What’s China’s ‘nine-dash line’ and why has it created so much tension in the South China Sea?

What’s China’s ‘nine-dash line’ and why has it created so much tension in the South China Sea?

At the heart of the South China Sea dispute is the “nine-dash line”, Beijing’s claim that encircles as much as 90 per cent of the ­contested waters. The line runs as far as 2,000km from the Chinese mainland to within a few hundred kilometres of the Philippines, Malaysia and Vietnam. Beijing maintains it owns any land or features contained within the line, which confers vaguely defined “historical maritime rights”.

The Philippines is contesting the claims at the Permanent Court of Arbitration in The Hague, with a ruling expected to be delivered on Tuesday. In its submissions, Manila argues the line exceeds the limits of maritime entitlements permitted under the UN Convention on the Law of the Sea (Unclos).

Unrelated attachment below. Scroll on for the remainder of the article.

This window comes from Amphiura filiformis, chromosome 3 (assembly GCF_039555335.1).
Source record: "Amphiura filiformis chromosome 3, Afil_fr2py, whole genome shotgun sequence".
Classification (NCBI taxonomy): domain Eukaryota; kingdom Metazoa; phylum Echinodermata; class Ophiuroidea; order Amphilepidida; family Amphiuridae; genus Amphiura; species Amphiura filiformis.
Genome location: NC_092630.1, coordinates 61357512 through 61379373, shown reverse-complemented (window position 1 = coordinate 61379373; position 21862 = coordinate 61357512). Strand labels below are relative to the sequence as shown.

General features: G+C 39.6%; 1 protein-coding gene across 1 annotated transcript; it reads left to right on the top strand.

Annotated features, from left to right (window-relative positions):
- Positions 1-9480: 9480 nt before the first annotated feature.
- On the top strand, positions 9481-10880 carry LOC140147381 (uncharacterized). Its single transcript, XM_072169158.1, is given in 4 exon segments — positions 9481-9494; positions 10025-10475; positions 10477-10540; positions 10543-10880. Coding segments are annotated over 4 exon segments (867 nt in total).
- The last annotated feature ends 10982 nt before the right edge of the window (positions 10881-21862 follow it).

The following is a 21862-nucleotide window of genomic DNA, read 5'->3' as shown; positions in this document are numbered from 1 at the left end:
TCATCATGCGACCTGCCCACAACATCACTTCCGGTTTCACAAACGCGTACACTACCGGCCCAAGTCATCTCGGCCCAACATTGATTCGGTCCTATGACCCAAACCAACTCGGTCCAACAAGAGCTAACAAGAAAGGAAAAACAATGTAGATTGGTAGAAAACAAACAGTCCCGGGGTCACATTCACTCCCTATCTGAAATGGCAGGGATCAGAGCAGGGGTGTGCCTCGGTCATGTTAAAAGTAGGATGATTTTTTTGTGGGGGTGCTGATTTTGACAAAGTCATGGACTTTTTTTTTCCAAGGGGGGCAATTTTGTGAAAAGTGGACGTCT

The Philippines also asked the tribunal to classify whether a number of disputed areas are islands, low-tide coral outcrops or submerged banks to determine the stretch of territorial waters they are entitled to under the ­convention. The convention does not deal with sovereignty questions, which the Philippine government says it did not raise.